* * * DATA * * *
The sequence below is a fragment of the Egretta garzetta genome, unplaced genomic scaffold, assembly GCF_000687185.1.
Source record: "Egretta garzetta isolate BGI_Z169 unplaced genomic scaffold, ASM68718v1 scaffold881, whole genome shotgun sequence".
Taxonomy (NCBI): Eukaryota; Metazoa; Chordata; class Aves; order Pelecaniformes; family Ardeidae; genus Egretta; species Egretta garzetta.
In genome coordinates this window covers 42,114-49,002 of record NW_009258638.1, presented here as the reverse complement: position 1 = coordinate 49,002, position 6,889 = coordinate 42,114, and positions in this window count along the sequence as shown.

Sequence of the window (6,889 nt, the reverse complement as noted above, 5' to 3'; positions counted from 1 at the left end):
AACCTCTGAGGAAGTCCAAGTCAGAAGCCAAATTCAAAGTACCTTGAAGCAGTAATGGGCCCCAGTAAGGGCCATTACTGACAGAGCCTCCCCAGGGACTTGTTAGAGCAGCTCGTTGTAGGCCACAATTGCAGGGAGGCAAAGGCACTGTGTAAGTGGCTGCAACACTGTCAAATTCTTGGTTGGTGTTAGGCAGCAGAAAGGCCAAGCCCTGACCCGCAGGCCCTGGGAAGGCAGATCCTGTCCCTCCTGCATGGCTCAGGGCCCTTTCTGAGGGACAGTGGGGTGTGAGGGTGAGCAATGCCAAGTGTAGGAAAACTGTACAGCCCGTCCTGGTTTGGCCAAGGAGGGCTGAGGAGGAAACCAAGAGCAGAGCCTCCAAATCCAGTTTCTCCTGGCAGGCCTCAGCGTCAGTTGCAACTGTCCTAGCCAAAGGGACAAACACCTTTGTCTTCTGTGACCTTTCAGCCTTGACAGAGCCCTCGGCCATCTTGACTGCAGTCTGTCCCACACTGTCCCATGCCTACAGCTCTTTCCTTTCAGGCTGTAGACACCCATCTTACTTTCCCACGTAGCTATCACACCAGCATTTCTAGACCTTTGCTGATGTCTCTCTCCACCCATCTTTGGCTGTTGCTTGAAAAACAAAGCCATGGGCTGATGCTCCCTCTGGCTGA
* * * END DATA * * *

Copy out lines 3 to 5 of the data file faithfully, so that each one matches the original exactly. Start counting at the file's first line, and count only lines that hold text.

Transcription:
Taxonomy (NCBI): Eukaryota; Metazoa; Chordata; class Aves; order Pelecaniformes; family Ardeidae; genus Egretta; species Egretta garzetta.
In genome coordinates this window covers 42,114-49,002 of record NW_009258638.1, presented here as the reverse complement: position 1 = coordinate 49,002, position 6,889 = coordinate 42,114, and positions in this window count along the sequence as shown.

Sequence of the window (6,889 nt, the reverse complement as noted above, 5' to 3'; positions counted from 1 at the left end):